qualify for preferential treatment, reduced or no tariffs, rules of
origin constitute a two-edged sword. On the one hand, when properly
crafted they may well serve the stated purposes of NAFTA by
restricting preferential entrance into the market only to those goods
that fall within the established legal definitions. On the other hand,
it must be borne in mind that the application of those rules is
technically taxing and is a decision which ultimately rests on the
hands of customs authorities in the importing country. The unilateral
character of this determination is underscored by the fact that the
NAFTA rules are applied according to detailed customs regulations
developed in each country. As a result it is likely that, even
unintentionally, they may be construed in a manner that effectively
becomes a non-tariff barrier to trade. The potential impact of this is
that, if goods originating in the free trade area are denied
preferential treatment not only the gains of such agreements are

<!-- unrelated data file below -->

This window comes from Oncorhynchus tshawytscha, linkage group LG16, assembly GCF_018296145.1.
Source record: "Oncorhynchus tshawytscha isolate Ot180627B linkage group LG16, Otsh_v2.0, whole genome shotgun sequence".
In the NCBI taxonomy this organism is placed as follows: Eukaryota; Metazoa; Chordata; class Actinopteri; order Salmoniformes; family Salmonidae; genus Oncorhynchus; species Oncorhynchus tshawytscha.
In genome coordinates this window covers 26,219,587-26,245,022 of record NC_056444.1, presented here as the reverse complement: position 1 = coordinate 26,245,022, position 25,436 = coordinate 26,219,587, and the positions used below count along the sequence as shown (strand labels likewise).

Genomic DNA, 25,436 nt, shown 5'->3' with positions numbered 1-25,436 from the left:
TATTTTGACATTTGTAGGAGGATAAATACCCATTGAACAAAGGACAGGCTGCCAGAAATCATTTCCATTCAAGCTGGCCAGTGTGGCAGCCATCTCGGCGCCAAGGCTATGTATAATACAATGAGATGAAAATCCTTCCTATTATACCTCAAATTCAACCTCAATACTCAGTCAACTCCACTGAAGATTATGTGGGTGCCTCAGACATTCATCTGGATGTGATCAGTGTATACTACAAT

forgone but also that it creates irritation in the affected country
and domestic pressure to retaliate in kind.
NAFTA's rules of customs administration have
undergone noticeable improvement since the days of CUSFTA. In addition
to its predecessor free trade agreement, they now contain: first,
uniform regulations to ensure consistent interpretation, application
and administration of the rules of origin. Secondly, a uniform
Certificate of Origin a well as certification requirements and
procedures for importers and exporters that claim preferential tariff
treatment. Common record-keeping requirements in the three countries.
Rules for both traders and customs authorities with respect to
verifying the origin of such goods. Provisions that will allow
importers, exporters and producers to obtain advance rulings on the